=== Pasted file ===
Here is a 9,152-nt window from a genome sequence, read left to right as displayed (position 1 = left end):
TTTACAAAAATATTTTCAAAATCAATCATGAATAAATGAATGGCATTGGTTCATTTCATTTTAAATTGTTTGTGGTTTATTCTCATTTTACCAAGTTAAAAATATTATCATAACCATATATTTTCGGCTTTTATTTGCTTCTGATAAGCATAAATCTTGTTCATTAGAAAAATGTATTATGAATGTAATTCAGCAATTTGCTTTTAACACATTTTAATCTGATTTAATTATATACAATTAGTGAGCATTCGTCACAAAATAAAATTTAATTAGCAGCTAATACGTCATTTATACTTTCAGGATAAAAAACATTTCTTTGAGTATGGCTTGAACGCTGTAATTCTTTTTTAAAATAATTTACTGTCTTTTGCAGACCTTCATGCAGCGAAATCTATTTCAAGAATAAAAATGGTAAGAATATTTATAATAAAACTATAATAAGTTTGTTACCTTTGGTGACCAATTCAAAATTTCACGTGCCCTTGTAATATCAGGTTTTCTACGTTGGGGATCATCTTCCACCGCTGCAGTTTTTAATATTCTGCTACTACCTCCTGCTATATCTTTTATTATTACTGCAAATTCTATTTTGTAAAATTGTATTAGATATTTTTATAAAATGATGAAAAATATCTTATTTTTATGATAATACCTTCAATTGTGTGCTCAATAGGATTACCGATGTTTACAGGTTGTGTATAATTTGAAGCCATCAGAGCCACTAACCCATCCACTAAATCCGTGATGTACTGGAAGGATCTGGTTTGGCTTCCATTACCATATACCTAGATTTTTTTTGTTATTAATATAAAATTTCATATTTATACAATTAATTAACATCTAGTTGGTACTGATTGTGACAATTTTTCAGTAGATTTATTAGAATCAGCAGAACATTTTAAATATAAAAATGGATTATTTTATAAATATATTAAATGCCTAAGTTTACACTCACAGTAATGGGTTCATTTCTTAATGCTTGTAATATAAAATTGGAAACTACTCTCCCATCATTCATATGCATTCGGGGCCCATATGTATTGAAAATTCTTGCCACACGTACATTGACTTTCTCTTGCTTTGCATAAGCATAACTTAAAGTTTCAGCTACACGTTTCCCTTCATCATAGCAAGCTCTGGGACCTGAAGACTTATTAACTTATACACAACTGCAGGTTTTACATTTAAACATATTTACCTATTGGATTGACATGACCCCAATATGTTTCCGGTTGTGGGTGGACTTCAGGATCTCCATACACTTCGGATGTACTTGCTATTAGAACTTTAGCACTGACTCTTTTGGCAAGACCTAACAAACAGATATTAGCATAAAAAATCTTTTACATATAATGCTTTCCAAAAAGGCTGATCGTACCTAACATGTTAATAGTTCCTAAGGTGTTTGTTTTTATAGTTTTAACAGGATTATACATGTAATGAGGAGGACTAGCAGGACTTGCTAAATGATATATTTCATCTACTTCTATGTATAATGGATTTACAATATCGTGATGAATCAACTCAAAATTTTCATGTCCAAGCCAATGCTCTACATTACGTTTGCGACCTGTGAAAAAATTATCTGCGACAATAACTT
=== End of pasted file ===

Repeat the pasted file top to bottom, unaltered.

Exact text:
Here is a 9,152-nt window from a genome sequence, read left to right as displayed (position 1 = left end):
TTTACAAAAATATTTTCAAAATCAATCATGAATAAATGAATGGCATTGGTTCATTTCATTTTAAATTGTTTGTGGTTTATTCTCATTTTACCAAGTTAAAAATATTATCATAACCATATATTTTCGGCTTTTATTTGCTTCTGATAAGCATAAATCTTGTTCATTAGAAAAATGTATTATGAATGTAATTCAGCAATTTGCTTTTAACACATTTTAATCTGATTTAATTATATACAATTAGTGAGCATTCGTCACAAAATAAAATTTAATTAGCAGCTAATACGTCATTTATACTTTCAGGATAAAAAACATTTCTTTGAGTATGGCTTGAACGCTGTAATTCTTTTTTAAAATAATTTACTGTCTTTTGCAGACCTTCATGCAGCGAAATCTATTTCAAGAATAAAAATGGTAAGAATATTTATAATAAAACTATAATAAGTTTGTTACCTTTGGTGACCAATTCAAAATTTCACGTGCCCTTGTAATATCAGGTTTTCTACGTTGGGGATCATCTTCCACCGCTGCAGTTTTTAATATTCTGCTACTACCTCCTGCTATATCTTTTATTATTACTGCAAATTCTATTTTGTAAAATTGTATTAGATATTTTTATAAAATGATGAAAAATATCTTATTTTTATGATAATACCTTCAATTGTGTGCTCAATAGGATTACCGATGTTTACAGGTTGTGTATAATTTGAAGCCATCAGAGCCACTAACCCATCCACTAAATCCGTGATGTACTGGAAGGATCTGGTTTGGCTTCCATTACCATATACCTAGATTTTTTTTGTTATTAATATAAAATTTCATATTTATACAATTAATTAACATCTAGTTGGTACTGATTGTGACAATTTTTCAGTAGATTTATTAGAATCAGCAGAACATTTTAAATATAAAAATGGATTATTTTATAAATATATTAAATGCCTAAGTTTACACTCACAGTAATGGGTTCATTTCTTAATGCTTGTAATATAAAATTGGAAACTACTCTCCCATCATTCATATGCATTCGGGGCCCATATGTATTGAAAATTCTTGCCACACGTACATTGACTTTCTCTTGCTTTGCATAAGCATAACTTAAAGTTTCAGCTACACGTTTCCCTTCATCATAGCAAGCTCTGGGACCTGAAGACTTATTAACTTATACACAACTGCAGGTTTTACATTTAAACATATTTACCTATTGGATTGACATGACCCCAATATGTTTCCGGTTGTGGGTGGACTTCAGGATCTCCATACACTTCGGATGTACTTGCTATTAGAACTTTAGCACTGACTCTTTTGGCAAGACCTAACAAACAGATATTAGCATAAAAAATCTTTTACATATAATGCTTTCCAAAAAGGCTGATCGTACCTAACATGTTAATAGTTCCTAAGGTGTTTGTTTTTATAGTTTTAACAGGATTATACATGTAATGAGGAGGACTAGCAGGACTTGCTAAATGATATATTTCATCTACTTCTATGTATAATGGATTTACAATATCGTGATGAATCAACTCAAAATTTTCATGTCCAAGCCAATGCTCTACATTACGTTTGCGACCTGTGAAAAAATTATCTGCGACAATAACTT